What an interesting topic and thesis!
The hyper-sexualization of women that occurs within the book is similar to how it occurred in the real world of the 17th century - women who had sex outside of marriage were considered hyper-sexual.
Several of the women in I, Tituba fit this bill, but let's look at Tituba and Hester. Both of these women have sex outside of marriage at some point and become pregnant as a result. Unfortunately, sex outside of marriage can and often did also include non-consensual sex (rape). In the case of Abena and Tituba we see that each has experienced this, as well. Women were expected to adhere to very strict roles within their community, including being models of faith and morality, and those who did not conform faced severe repercussions.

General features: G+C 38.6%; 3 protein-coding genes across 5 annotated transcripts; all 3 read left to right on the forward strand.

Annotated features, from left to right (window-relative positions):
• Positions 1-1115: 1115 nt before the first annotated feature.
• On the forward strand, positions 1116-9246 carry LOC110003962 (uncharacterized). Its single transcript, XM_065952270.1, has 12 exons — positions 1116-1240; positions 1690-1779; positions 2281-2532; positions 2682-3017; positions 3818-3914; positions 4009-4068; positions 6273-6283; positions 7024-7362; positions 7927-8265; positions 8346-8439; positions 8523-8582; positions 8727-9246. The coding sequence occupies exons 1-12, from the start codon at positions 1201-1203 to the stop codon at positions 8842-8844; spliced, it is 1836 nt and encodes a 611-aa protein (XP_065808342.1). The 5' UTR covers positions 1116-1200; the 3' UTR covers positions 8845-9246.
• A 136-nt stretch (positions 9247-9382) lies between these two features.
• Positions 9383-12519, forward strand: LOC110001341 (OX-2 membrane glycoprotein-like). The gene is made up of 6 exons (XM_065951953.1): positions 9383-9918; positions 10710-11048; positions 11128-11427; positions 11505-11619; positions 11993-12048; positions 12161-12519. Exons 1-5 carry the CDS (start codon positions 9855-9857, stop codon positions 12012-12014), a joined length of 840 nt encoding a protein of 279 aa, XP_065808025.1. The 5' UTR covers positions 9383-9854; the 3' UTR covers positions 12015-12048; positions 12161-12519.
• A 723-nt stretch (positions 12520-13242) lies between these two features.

"In the late 1600s, trials for fornication and infanticide specifically directed at women increased"(Gender Roles in Colonial America).
An analysis of how society viewed Tituba or Hester as a hyper-sexualized woman would be appropriate, as their behavior and relationships with men in the novel could have caused them to be viewed as such.
Abena could be analyzed as a cold and unpleasant woman, or at least mother, in her relationship with Tituba. Because Tituba is the product of a rape, Abena cannot look at her daughter without connecting her to the way in which she was conceived. In fact, Abena does not really begin to enjoy any part of life much until Yao shows her love and she grows to love him back, but even this is short-lived. Her relationship with Tituba, however, is not close, affectionate, or loving. In many ways, both Abena and Tituba are victims of Abena's rape.